From Facebook to Instagram, Twitter to Snapchat, information is being spread in a matter of seconds. Everything from Spring Break cruises to political activism is posted, liked, and shared before more traditional media can say the word "print." However, social media is evolving--broadening it's bandwidth and exploring goals other than socializing. Social media has established a platform for issues arising all over the world and is demanding a response.

Less than 50 years ago, Dr. Martin Luther King Jr. announced in March of 1968 that the Poor People's Campaign will organize in Washington D.C. demanding human rights equality. Newspapers published articles, radio announcers broadcasted into their microphones, everyone knew in a matter of weeks. Today, as riots break out in Florida, Missouri, and now Maryland, we hear about it in a matter of minutes.

It is human nature to have one of two reactions: fight or flight. As social media grows, each and every voice is given a platform and choosing the latter of the two is enabled enormously. It is up to the public to choose to fight in the face of injustice and resist the urge to remain silent. Political activist Eliezer Wiesel once said, “Neutrality helps the oppressor, never the victim. Silence encourages the tormentor, never the tormented.”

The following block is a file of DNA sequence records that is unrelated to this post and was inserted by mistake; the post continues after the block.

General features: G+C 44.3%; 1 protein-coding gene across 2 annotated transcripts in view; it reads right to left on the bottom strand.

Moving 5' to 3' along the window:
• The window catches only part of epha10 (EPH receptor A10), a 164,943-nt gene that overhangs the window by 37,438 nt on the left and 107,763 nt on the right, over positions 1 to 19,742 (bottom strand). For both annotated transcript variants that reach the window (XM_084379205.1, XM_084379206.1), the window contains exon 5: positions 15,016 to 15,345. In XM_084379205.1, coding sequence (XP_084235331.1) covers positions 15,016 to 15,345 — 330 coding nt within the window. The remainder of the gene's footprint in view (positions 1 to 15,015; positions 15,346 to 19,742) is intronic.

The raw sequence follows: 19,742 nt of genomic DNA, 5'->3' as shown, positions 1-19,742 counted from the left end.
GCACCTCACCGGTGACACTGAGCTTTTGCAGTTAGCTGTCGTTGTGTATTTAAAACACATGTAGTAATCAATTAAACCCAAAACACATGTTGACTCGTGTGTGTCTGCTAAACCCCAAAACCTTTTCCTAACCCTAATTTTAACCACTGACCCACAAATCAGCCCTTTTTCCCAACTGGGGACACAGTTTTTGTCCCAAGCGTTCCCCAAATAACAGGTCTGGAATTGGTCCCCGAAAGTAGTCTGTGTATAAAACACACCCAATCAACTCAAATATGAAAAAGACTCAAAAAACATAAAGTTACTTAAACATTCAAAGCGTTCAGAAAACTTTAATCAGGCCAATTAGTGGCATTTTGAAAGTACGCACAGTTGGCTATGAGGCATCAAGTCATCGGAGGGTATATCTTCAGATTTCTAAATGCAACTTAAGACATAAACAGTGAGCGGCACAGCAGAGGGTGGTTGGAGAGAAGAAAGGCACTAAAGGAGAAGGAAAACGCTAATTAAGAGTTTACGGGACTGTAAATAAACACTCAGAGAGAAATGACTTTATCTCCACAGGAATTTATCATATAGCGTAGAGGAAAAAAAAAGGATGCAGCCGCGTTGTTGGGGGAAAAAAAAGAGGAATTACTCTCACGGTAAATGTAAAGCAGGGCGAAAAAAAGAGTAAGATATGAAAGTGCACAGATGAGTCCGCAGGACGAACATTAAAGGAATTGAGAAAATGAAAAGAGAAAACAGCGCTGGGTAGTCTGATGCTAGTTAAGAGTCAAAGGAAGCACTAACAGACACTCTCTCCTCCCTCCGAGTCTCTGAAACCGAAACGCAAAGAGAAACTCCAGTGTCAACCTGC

Trending topics such as #blacklivesmatter and #prayforbaltimore are erupting on the internet, drawing attention beyond the boarders of the state of Maryland. Due to the massive attention and high volume of tweets, photos, and posts, the media has latched on and are spreading messages that range in a variety of support and disapproval.

In a world where you can share both actions and words to people hundreds of miles away is a world where unity as a nation is possible. Instead of allowing the media to tear apart social justice issues, we must use the media to enable each other in support of a greater movement -- to value all lives. We are in this together and we cannot stand for one section of our unified group to be mistreated.